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Sunday, July 20, 2003

Convergys I: Make the deal


Anchor firm here

A whiplash week of Cincinnati City Council objections to offering Convergys job-retention tax credits left the deal on life support this weekend. Council members need to show some flexibility if they are to help Mayor Charlie Luken and City Manager Valerie Lemmie craft an acceptable alternative offer. In an election year, do they want to face the question: "Who lost Convergys?"

Loss of its headquarters downtown would be a body blow to the city. Matching incentive plans - $144 million from Ohio and $63.4 million from Cincinnati - total more than $207 million spread over 15 years. But Convergys CEO James Orr estimated, at Thursday's Enquirer editorial board meeting, that Convergys employees will still pay $130 million in city taxes during those 15 years, and Ohio will collect $275 million. Convergys also agrees to invest up to $125 million to buy and renovate the Atrium One tower to consolidate its Cincinnati workforce of 1,450. It commits to double that number to 2,900 and stay downtown for at least 30 years. At an average salary of $70,000, Convergys' downtown jobs are exactly the sort Gov. Bob Taft's Third Frontier project aims to attract. A top corporate giver, Convergys contributes about $4 million a year to community causes.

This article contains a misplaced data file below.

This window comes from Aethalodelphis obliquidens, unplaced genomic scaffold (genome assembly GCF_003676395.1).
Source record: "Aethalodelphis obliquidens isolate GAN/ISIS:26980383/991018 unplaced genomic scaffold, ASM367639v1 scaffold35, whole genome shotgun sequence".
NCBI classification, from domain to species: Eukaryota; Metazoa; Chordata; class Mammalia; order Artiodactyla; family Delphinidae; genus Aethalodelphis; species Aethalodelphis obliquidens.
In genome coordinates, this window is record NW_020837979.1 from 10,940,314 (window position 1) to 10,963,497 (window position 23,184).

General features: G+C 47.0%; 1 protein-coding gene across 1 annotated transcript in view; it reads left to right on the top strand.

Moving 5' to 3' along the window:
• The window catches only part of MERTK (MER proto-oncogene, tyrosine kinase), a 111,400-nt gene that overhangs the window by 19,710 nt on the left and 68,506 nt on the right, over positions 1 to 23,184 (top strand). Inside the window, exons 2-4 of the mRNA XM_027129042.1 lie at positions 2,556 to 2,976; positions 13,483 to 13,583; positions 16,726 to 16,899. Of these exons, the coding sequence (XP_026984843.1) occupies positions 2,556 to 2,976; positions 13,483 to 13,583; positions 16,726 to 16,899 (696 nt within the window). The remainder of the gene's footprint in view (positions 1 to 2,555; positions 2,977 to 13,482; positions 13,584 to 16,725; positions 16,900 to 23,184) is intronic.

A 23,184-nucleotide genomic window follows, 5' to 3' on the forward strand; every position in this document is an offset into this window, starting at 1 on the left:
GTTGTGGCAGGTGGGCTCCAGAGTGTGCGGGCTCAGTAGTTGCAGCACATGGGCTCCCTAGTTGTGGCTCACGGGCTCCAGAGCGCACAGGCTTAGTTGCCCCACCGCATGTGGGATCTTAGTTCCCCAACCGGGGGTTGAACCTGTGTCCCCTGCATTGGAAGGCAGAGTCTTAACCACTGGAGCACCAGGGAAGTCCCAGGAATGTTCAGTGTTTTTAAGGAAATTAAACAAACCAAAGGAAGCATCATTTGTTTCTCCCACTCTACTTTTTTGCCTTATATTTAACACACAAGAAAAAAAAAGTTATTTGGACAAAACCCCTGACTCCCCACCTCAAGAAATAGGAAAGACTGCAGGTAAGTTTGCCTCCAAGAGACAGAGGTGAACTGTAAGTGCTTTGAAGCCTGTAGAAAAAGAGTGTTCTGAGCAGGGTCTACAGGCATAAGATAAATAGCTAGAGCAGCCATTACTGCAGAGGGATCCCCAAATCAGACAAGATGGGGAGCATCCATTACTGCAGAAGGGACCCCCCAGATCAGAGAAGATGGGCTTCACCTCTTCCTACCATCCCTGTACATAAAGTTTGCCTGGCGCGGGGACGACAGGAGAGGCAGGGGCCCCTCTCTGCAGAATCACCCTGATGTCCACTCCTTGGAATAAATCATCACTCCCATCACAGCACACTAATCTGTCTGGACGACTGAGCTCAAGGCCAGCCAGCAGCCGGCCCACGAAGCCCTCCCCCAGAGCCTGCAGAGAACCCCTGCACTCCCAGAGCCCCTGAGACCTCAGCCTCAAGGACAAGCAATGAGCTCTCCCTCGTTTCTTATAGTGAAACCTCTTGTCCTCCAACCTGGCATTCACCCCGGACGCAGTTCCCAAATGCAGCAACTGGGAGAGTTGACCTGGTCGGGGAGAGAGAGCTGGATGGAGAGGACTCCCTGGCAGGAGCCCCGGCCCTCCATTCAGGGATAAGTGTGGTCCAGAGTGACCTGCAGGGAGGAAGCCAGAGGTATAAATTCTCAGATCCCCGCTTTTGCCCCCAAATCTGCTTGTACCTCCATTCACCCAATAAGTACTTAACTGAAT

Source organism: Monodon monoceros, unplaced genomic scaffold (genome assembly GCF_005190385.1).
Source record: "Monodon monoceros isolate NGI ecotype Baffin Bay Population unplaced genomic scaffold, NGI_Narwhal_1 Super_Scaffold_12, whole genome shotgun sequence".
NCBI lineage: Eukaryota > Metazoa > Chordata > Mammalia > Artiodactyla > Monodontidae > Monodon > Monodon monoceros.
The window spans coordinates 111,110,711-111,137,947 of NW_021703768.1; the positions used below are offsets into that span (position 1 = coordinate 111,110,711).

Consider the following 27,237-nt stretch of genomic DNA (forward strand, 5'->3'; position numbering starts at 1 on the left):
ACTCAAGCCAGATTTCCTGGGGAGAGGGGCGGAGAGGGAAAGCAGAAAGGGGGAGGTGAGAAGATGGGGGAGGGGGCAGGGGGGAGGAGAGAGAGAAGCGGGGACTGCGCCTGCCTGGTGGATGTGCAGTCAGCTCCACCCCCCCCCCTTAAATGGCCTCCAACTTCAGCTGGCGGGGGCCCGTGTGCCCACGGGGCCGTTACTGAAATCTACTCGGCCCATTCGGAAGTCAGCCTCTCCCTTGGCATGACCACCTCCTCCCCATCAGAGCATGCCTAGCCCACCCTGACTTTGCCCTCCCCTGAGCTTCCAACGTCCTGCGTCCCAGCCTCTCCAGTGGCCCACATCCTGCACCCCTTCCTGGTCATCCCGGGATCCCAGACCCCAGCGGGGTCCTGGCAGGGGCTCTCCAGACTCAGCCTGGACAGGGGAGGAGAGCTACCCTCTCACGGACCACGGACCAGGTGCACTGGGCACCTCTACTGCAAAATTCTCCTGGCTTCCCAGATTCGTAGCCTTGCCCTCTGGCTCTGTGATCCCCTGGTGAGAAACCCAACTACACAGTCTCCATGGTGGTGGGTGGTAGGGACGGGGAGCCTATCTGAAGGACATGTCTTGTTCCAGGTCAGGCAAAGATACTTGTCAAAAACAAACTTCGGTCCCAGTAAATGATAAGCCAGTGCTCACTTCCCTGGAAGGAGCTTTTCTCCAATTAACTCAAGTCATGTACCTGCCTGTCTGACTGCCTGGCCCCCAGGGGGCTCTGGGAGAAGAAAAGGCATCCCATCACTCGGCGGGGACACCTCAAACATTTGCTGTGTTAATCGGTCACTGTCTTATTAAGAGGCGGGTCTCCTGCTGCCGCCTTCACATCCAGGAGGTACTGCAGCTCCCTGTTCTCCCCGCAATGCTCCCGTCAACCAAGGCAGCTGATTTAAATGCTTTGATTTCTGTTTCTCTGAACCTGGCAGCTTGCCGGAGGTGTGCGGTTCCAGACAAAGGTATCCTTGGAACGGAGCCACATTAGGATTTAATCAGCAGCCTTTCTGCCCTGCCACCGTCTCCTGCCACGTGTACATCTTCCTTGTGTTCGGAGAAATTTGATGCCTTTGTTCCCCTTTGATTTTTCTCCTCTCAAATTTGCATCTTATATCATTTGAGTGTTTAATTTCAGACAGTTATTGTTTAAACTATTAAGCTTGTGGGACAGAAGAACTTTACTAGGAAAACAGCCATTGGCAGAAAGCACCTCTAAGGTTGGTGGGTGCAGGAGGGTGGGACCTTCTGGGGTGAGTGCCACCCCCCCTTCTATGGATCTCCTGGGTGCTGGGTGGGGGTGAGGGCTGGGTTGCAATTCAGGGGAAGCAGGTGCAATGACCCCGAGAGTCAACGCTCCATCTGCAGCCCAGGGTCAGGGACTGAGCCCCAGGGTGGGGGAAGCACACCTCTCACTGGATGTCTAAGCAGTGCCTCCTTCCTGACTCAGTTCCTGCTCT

Orr said he's "quite comfortable looking at alternatives" to tax credits for Convergys' current jobs. Those credits would have cost the city $33 million in reduced earnings tax revenues. Since that's spread over 15 years, Convergys agrees the present value is only about $20 million, yet on Friday, Convergys refused a new city offer which company officials reportedly regarded as $17 million short of the earlier offer.

Convergys employs 48,000 worldwide. It shouldn't be hard for it to qualify for incentives, under which, the company benefits only if it keeps and adds jobs downtown. After 15 years, the tax credits end, and the city would collect full earnings taxes on the jobs. If Convergys leaves, the city collects zero. Ohio's offer also would die, since it requires a local match.

Orr doesn't want to waste more corporate dollars on options to buy Atrium One, if council won't deal. Kentucky will be glad to restart talks for a site there. Council should reshuffle the tax breaks to anchor Convergys downtown.




SPECIAL REPORT: THE CONVERGYS DEAL
Are cities at a disadvantage?
Cities face hard work trying to keep firms
Expert: Reform incentive policies
How city can cope
Convergys I: Make the deal
Convergys II: Incentives
Greg Harris: Regionalism must be our new focus
James Orr: Convergys deal is a defining moment

OTHER OPINIONS
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Homeless need a dose of empathy from their critics
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